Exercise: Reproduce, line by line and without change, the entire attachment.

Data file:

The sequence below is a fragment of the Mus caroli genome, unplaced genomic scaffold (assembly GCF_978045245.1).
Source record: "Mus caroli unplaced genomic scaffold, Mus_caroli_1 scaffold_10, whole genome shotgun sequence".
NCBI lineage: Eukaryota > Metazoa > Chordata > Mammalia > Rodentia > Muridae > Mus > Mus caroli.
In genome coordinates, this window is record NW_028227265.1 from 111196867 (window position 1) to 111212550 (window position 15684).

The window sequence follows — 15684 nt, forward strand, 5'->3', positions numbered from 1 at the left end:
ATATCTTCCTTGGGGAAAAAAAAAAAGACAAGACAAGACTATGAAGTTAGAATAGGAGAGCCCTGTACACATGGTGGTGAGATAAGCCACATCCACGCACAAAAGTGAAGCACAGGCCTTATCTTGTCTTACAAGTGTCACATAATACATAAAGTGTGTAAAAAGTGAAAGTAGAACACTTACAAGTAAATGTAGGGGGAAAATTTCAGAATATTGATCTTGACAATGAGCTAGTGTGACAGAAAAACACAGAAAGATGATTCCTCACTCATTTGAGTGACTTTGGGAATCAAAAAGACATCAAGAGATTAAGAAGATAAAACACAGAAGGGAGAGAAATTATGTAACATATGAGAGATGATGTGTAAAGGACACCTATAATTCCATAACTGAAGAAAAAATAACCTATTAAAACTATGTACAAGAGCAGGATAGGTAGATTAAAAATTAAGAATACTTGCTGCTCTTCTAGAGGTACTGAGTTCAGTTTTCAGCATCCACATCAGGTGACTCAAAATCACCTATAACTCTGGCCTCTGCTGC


The sequence below is a fragment of the Mus caroli genome, unplaced genomic scaffold (assembly GCF_978045245.1).
Source record: "Mus caroli unplaced genomic scaffold, Mus_caroli_1 scaffold_10, whole genome shotgun sequence".
NCBI lineage: Eukaryota > Metazoa > Chordata > Mammalia > Rodentia > Muridae > Mus > Mus caroli.
In genome coordinates, this window is record NW_028227265.1 from 111196867 (window position 1) to 111212550 (window position 15684).

The window sequence follows — 15684 nt, forward strand, 5'->3', positions numbered from 1 at the left end:
ATATCTTCCTTGGGGAAAAAAAAAAAGACAAGACAAGACTATGAAGTTAGAATAGGAGAGCCCTGTACACATGGTGGTGAGATAAGCCACATCCACGCACAAAAGTGAAGCACAGGCCTTATCTTGTCTTACAAGTGTCACATAATACATAAAGTGTGTAAAAAGTGAAAGTAGAACACTTACAAGTAAATGTAGGGGGAAAATTTCAGAATATTGATCTTGACAATGAGCTAGTGTGACAGAAAAACACAGAAAGATGATTCCTCACTCATTTGAGTGACTTTGGGAATCAAAAAGACATCAAGAGATTAAGAAGATAAAACACAGAAGGGAGAGAAATTATGTAACATATGAGAGATGATGTGTAAAGGACACCTATAATTCCATAACTGAAGAAAAAATAACCTATTAAAACTATGTACAAGAGCAGGATAGGTAGATTAAAAATTAAGAATACTTGCTGCTCTTCTAGAGGTACTGAGTTCAGTTTTCAGCATCCACATCAGGTGACTCAAAATCACCTATAACTCTGGCCTCTGCTGC